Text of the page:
Homemade, Natural Christmas Tree Decorations
While winter and the holiday season may force a break from gardening for many of us, it’s a great time of year to pay homage to your favorite hobby. The Christmas tree doesn’t have to be a traditional, red and green, tinsel draped affair. Why not devote your tree, or at least some of its décor, to your love of gardening? Here are a few easy, do-it-yourself ornament ideas for gardeners. [continue]
Reusing and Recycling in the Garden
The average American generates 4.5 pounds of trash per day; a whopping 1,642 pounds every year. Recycling programs certainly help lighten the load, but even recycling takes a toll on the environment. It takes trucks and processing plants to transport and recycle the items we put in our little bins on trash day. By far, the best way to help the environment is to shop for items that use less packaging in the first place. A close second is to reuse what you have. By reusing the items usually tossed in the trash or recycling bin, we can go a long way toward reducing our impact on the environment. [continue]
Landscaping for Wildlife: Water
If you want to attract wildlife to your yard, just add water. Birds, insects, mammals, and amphibians are all attracted to water sources. Even those creatures that ignore your feeders completely can be lured by the promise of fresh water. And by providing this essential element in specific ways, you can attract the kinds of wildlife that you are most interested in. [continue]
Landscaping for Wildlife: Food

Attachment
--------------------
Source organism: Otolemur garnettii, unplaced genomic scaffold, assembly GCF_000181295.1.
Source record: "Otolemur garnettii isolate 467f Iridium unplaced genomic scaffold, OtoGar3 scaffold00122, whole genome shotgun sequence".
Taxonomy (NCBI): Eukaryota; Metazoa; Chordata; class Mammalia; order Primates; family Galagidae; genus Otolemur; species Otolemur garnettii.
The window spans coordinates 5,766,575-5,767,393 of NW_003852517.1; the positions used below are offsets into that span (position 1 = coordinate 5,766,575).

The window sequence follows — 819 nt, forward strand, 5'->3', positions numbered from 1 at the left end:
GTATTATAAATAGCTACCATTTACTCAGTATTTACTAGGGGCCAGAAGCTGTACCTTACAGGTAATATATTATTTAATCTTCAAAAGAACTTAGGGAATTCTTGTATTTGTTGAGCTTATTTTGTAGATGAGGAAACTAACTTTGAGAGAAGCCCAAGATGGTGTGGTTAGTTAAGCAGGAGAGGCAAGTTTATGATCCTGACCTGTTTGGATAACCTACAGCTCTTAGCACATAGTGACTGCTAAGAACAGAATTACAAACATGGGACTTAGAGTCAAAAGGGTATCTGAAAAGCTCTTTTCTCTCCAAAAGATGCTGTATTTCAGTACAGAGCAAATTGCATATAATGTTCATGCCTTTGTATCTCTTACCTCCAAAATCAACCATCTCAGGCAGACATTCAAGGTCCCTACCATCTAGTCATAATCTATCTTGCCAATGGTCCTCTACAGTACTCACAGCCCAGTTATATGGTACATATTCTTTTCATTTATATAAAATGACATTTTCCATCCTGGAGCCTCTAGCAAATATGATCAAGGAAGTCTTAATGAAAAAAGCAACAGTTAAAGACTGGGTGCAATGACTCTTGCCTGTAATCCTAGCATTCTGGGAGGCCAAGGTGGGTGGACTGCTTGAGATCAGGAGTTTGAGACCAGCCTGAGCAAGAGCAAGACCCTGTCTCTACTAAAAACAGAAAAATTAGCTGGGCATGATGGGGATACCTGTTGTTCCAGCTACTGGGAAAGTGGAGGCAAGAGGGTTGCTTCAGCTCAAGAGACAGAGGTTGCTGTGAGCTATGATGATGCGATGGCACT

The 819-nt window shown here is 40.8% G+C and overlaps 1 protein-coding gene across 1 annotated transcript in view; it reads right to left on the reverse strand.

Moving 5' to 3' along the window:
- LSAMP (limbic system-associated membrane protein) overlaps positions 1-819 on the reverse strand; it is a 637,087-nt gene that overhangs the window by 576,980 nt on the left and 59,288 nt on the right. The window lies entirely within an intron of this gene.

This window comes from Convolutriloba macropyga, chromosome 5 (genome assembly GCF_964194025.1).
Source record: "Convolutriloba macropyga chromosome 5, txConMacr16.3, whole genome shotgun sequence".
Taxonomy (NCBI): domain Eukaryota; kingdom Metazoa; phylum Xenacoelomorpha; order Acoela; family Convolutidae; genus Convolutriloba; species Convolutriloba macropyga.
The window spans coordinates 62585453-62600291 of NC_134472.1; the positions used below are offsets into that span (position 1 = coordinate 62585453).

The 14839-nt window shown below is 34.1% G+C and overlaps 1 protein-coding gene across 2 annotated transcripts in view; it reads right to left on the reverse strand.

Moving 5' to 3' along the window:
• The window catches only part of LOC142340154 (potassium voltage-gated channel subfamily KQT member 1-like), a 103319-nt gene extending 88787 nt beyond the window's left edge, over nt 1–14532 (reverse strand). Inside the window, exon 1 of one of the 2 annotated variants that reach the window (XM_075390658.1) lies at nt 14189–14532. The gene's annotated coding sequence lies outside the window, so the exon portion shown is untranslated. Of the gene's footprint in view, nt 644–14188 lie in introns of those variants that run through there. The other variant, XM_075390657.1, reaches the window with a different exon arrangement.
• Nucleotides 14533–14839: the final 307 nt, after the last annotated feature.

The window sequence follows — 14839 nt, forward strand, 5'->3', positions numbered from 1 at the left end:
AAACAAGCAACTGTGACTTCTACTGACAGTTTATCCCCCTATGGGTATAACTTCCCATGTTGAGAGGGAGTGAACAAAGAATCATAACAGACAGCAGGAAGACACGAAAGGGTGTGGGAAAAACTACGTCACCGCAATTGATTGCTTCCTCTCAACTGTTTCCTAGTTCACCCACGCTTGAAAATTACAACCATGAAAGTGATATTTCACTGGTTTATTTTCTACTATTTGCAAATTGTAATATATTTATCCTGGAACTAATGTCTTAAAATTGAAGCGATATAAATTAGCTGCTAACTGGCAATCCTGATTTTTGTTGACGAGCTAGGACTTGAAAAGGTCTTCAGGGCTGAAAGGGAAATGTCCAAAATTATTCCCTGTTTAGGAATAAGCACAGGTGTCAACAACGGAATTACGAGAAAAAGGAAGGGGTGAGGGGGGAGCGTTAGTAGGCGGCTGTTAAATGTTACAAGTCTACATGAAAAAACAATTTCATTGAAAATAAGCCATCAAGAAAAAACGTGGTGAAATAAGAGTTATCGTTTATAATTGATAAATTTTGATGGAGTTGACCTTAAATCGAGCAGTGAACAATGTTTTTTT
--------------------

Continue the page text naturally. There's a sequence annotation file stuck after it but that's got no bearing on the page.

As wild areas are lost to development, wildlife depends more and more on homeowners providing food for them. If you want to attract all kinds of wildlife to your yard, from birds and butterflies to squirrels, rabbits, amphibians, and even deer, the number one thing you should do is provide food. Feed them, and they will come! [continue]
Landscaping for Wildlife: An Overview
With this article I am starting an ongoing series on backyard wildlife for ITGO. The first few articles will give the basics of landscaping for wildlife, and as time goes on I will add more articles that deal with specific issues, animals, or problems. There are two good rules to know before you even consider starting to garden for wildlife, and these two are unbreakable if you want any success. [continue]
Creating Easy, Beautiful Container Gardens
Somehow, a porch or patio just doesn't seem complete without some potted plants. And why not? Container gardens can highlight these areas of your home, as well as allow you to grow a variety of plants in a small area. You can play with color combinations, try out plants that you're considering for your permanent landscape, or just pick what looks pretty and enjoy it. While you can buy pre-planted containers at almost every garden center, [continue]
Vegetable Gardens: A Schedule
This table should be very helpful in helping you plan your veggie garden, and hopefully lead you to successful fall harvests. Much like our schedule for annuals, I developed this table because I got tired of trying to track down my seed packets and looking in several different books to find these dates. Plants that are started indoors should be hardened off for about a week in a sheltered outdoor area or a cold frame. [continue]
Garden Design Basics
Those of us who love plants often eventually find ourselves in a bit of a dilemma. We have so many plants, and maybe we've placed them haphazardly over the years. Maybe we've made sure that they were in the perfect spot, but after years of doing this, our gardens look like a bit of a mess. Our gardens don't have the serene, cohesive feel we would like. Believe it or not, we can replace chaos with order, and it won't be as hard as you think. Just follow a few simple design principles, and get ready to do some digging. [continue]